Why 2017 is the Best Year Ever to Update Your Returns Strategy
One thing’s for sure: No one likes returns. And I mean no one. They’re costly, they’re a pain for your warehouse and they’re a constant reminder that, no matter how much effort goes into wooing a customer to click ‘buy’, a good sale can always go bad. While retailers are always looking for new ways to reduce the number of returns, experts predict that returns will always be a part of the e-commerce world. As a retailer, you have a number of strategic decisions to make when it comes to handling returns. Do you want to make it easy for customers to complete a return? Or, do you want to make it not-so-easy? Do you want to offer free returns, or should the consumer pay? Should your customers take their goods back to the store, or should they ship them back to the distribution center? How will emerging technology such as drones affect your customer’s return experience? No matter which industry you’re in, there’s a lot to consider when finalizing your company’s returns strategy. And it’s important to get that strategy right because 85% of online shoppers reported that they would not buy again from a merchant after a poor return or exchange experience, according to a study by comScore. So, returns are a big deal, and they’re not going away anytime soon.
In my role at DHL eCommerce, I have the privilege of collaborating with all kinds of businesses, from emerging e-tailers just launching their website, to the largest and most complex e-commerce giants in the world. While each organization views returns a little differently, here are three budget-friendly tips that can save your company up to 50% on returns:
Looking to reduce returns-related shipping costs?
1. Rate-shop multiple returns carriers. For decades, shippers of all sizes have used rate-shopping software to dynamically route outbound packages to certain carriers based on which shipper offered the best combination of service and cost.-While rate-shopping concepts aren’t new on the outbound shipping side, we do find that very few retailers take advantage of rate-shopping strategies on the returns side. If your organization is looking to reduce supply chain costs, there has never been a better time to start rate-shopping returns across multiple providers. As of 2017, all major U.S. shipping companies offer viable returns products so retailers can pick and choose best value on a transactional basis. Whether you rate shop by weight, zone, SKU, service level or all of the above, the possibilities are endless, and the “carve out” approach can mean a big boost to your bottom line. Does rate-shopping returns sound too complicated? It doesn’t have to be. One of the easiest ways to start rate-shopping returns is to split your volume at one pound, using one carrier for > 1 pound and a different carrier for < 1 pound shipments. The reason this works so well is that UPS and FedEx Ground, Mail Innovations, SmartPost, Priority Mail, and others have a 1 pound minimum billable rate, which means all of your lightweight returns are being rounded up to a 1 pound minimum for billing purposes. For some retailers, this rounding up effect adds hundreds of thousands of dollars in costs every year. Many retailers have found that using a lightweight returns service for < 1 pound returns, like our DHL Parcel Return Light solution, can reduce costs up to 50% versus those carriers that enforce a 1 pound minimum billable rate.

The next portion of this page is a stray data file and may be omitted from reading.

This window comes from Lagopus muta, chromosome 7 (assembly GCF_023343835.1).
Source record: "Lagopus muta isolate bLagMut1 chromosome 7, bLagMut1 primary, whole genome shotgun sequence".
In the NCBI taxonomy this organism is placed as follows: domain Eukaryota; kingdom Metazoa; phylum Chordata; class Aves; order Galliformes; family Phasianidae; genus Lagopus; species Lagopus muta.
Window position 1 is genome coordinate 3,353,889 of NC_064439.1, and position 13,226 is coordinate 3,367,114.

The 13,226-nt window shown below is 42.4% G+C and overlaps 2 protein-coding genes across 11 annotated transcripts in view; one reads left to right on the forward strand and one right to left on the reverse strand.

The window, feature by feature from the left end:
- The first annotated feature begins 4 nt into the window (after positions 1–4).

2. Ask yourself: Is faster always better? Another cost savings opportunity is to reevaluate the service levels you use for returns. Many retailers provide a 2-day air or Priority Mail return label for customers when sometimes a return doesn’t have to travel that fast. We’ve seen many retailers switch to more budget-friendly ground-based options, such as DHL Parcel Return Ground, to save big while only adding a few extra days in transit. Or, if some SKUs need speed, carve out those orders for a faster service while allowing less critical SKUs to move a bit slower.
3. Consider removing the prepaid return label from the outbound box. There is no easier way for a consumer to return an order than to take a prepaid label out of the box and use it. In fact, about 30% of returns shipped in the U.S. today are shipped using a prepaid stuff-the-box label that was placed with the outbound order. Studies show that providing a stuff-the-box label in the box actually increases the likelihood that a consumer will return an order. In some cases, including a stuff-the-box label is the ideal approach because it fosters consumer loyalty and improves the post-purchase customer experience. But, in other cases, it may be more difficult to justify the R.O.I. of adding a prepaid label, especially when your brand specializes in one-time purchase items or flash sales. Consider removing the prepaid label from the box, or perhaps only insert it for high-dollar orders or VIP customers, in order to reduce your overall returns percentage.
Key takeaway: Using multiple returns carriers can add a new level of flexibility and cost-savings potential to your supply chain. Need help deciding the best carve-out or rate-shopping approach? DHL eCommerce can help by sharing best practices and industry success stories.
At DHL eCommerce, we’re here to support your business, your customers and you in creating a budget-friendly and best-in-class returns strategy. Want to learn more? Simply fill out this form and a member of our DHL eCommerce team will be in touch.